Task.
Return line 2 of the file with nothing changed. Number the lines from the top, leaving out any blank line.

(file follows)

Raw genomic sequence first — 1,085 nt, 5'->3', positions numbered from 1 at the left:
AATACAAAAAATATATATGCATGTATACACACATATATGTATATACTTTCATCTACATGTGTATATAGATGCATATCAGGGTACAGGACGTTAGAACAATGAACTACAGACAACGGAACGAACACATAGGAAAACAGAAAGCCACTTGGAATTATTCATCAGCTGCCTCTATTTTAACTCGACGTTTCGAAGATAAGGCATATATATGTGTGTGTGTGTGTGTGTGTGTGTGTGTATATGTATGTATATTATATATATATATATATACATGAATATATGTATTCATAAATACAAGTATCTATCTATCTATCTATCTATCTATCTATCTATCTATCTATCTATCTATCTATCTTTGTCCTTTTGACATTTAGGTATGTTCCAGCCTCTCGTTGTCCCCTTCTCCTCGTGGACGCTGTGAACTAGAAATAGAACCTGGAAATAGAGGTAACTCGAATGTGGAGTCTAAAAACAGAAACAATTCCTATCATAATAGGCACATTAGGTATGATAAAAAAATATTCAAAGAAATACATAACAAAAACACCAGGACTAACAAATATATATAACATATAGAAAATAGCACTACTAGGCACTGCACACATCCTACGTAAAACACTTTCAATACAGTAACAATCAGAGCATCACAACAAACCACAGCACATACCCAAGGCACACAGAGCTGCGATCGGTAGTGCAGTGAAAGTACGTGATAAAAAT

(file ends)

AATACAAAAAATATATATGCATGTATACACACATATATGTATATACTTTCATCTACATGTGTATATAGATGCATATCAGGGTACAGGACGTTAGAACAATGAACTACAGACAACGGAACGAACACATAGGAAAACAGAAAGCCACTTGGAATTATTCATCAGCTGCCTCTATTTTAACTCGACGTTTCGAAGATAAGGCATATATATGTGTGTGTGTGTGTGTGTGTGTGTGTGTATATGTATGTATATTATATATATATATATATACATGAATATATGTATTCATAAATACAAGTATCTATCTATCTATCTATCTATCTATCTATCTATCTATCTATCTATCTATCTATCTTTGTCCTTTTGACATTTAGGTATGTTCCAGCCTCTCGTTGTCCCCTTCTCCTCGTGGACGCTGTGAACTAGAAATAGAACCTGGAAATAGAGGTAACTCGAATGTGGAGTCTAAAAACAGAAACAATTCCTATCATAATAGGCACATTAGGTATGATAAAAAAATATTCAAAGAAATACATAACAAAAACACCAGGACTAACAAATATATATAACATATAGAAAATAGCACTACTAGGCACTGCACACATCCTACGTAAAACACTTTCAATACAGTAACAATCAGAGCATCACAACAAACCACAGCACATACCCAAGGCACACAGAGCTGCGATCGGTAGTGCAGTGAAAGTACGTGATAAAAAT